So says the 27-second Welcome, neatly setting the scene for our trip around the dusty space above the top floor, also perhaps a metaphor for the workings of Nick’s convoluted mind. Shake some of that dust free to reveal delights like the fairground waltz of 8th Wonder, or the nervous St Vitus’ dance of Shiny and Round, a kind of intense ska music from a parallel universe. The increasingly crazy Box of Flies instructs us “…not to touch my friends, they’re insects”, as it disintegrates into a fragmented trip down some dark wormhole of Nick’s warped imaginings.
A tale of a malevolent spider (more insects) that inhabits a Lon Chaney horror movie up there in the attic, Madame Spider is something of a production triumph with its clockwork creepiness and cut up sound effects. Bubble and Squeak visits childrens’ tales, proclaiming “No sweets until you eat all of your bubble and squeak”. As an aside I do wonder if “bubble and squeak” is actually a thing in the Land of 45. Bloody ’andsome, it is!
A Myriad is the best pop song under two minutes long you’ll hear this year, then we get the postpunky and quite Wire-d Nameless, and Magazine Reader is actually funky, in the whitest and most intellectual way possible. This album runs the gamut of styles with not a care in the world, and is all the better for that. There are just so many highlights on Loon Attic that it would be devilishly easy to get dragged into a stifling track-by-track description, and we wouldn’t want that now, would we? Let’s finish up by mentioning It Bodes Well, an optimistic little ditty that is almost twee in its summery XTC vibe, until the title is belted out in full throat-shredding cookie monster stylee. Made me smile that did, and it sums up the impish sense of fun shot through the album.
There is a sense of wonder and trepidation in the lyrics, this isn’t just goofing about. Listen deeper and a fragile humanity reveals itself, which as we are all led blindly to Armageddon by the insane orange man-child is entirely understandable. “Should I be scared of the voices in my head filling me with dread?”, indeed. It’s a strange trip baby, proving along the way that a progressive spirit is probably more at home in a two-and-a-half-minute nibble of strangeitude than it seems it rarely is in a half-hour long yawn fest that runs out of ideas ten minutes in.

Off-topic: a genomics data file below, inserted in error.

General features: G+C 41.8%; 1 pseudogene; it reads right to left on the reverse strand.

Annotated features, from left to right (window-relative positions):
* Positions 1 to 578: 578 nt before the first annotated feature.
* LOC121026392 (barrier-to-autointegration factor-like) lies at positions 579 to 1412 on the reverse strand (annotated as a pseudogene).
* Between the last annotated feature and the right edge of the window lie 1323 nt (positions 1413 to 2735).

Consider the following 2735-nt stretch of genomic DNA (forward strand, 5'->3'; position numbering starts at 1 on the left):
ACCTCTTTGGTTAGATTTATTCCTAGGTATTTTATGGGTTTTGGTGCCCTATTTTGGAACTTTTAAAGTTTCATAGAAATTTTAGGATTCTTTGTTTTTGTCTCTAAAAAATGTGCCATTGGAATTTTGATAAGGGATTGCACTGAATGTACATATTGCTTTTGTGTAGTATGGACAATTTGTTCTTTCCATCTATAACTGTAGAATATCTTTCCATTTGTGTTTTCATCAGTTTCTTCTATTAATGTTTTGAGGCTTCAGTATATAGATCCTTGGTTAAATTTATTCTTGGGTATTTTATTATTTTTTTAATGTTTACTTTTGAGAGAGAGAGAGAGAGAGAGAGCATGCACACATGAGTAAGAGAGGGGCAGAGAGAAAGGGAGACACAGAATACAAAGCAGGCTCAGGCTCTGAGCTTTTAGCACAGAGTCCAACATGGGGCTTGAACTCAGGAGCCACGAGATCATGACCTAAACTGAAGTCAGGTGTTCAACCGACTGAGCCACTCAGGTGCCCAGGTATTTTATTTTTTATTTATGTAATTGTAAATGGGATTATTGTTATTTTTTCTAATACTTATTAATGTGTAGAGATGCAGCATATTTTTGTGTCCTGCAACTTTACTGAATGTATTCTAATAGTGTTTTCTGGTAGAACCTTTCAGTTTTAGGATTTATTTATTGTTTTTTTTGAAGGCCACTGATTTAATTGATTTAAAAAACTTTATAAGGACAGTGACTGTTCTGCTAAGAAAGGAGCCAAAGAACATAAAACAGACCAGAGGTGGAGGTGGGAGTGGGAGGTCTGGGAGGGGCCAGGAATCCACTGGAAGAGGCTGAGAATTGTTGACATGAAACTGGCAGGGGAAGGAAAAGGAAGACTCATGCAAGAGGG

The album ends with O Merry Land, a reflective and understated hymn to Chesapeake, Nick’s hometown. “Frank Z was from here before he moved to California” is the introverted claim to fame, and in much the same way as Sufjan Steven’s Come On, Feel The Illinoise!, Loon Attic takes us on a journey, but rather than leaving the listener with impressionistic visions of a state, this one is stuck in the much more restricted geographical confines of Nick Prol’s attic but is set free amongst the dusty corners of his limitless febrile imaginings. You won’t hear anything else remotely like this for the rest of this or indeed, any other year.
01. Main Titles (0:59)
02. Welcome (0:27)
03. Carvings on the Wall (4:08)
04. 8th Wonder (2:02)
05. Treacle (2:27)
06. Shiny and Round (2:12)
07. Box of Flies (3:04)
08. Marry Annette (1:58)
09. Thumbs (3:02)
10. Madame Spider (3:14)
11. Reprise (0:49)
12. Bubble and Squeak (2:28)
13. A Myriad (1:37)
14. Nameless (1:42)
15. Under the Bed (0:18)
16. Magazine Reader (3:09)
17. Cheesecake (1:32)
18. Another Groan (1:39)
19. Wastebin (2:07)
20. It Bodes Well (2:47)
21. Saturnine Showers (1:49)
22. Beekeeper’s Suit (4:10)
23. O Merry Land (2:17)
Total Time – 49:55
Nick Prol – Vocals, Guitar, Misc. Cacophonous Calamity
Ben Spees – Bass, Misc. Aural Alchemy
Connor Reilly – Drums
Dave Newhouse – Woodwinds
~ With Guest Players (in order of appearance):
Evyenia Karapolous, Charlie Cawood, Moe Staiano, Dave Willey, Paul Sears, Bob Drake, Mohadev, Thymme Jones, Oliver Grant Campbell, Michael Dawson, Carla Diratz, Matt Lebofsky, Dominique D’Avanzo, Emanuele Sterbini, Nathan James, Gavin Wallace-Ailsworth, Anthony Garone, Rob Crow, R. Stevie Moore
[Detailing all the instruments played by these loons would make this already overlong nonsense twice the length. It’s all on the Bandcamp page if you’re intrigued.]
Record Label: n/a
Country of Origin: U.S.A.
Date of Release: 28th March 2017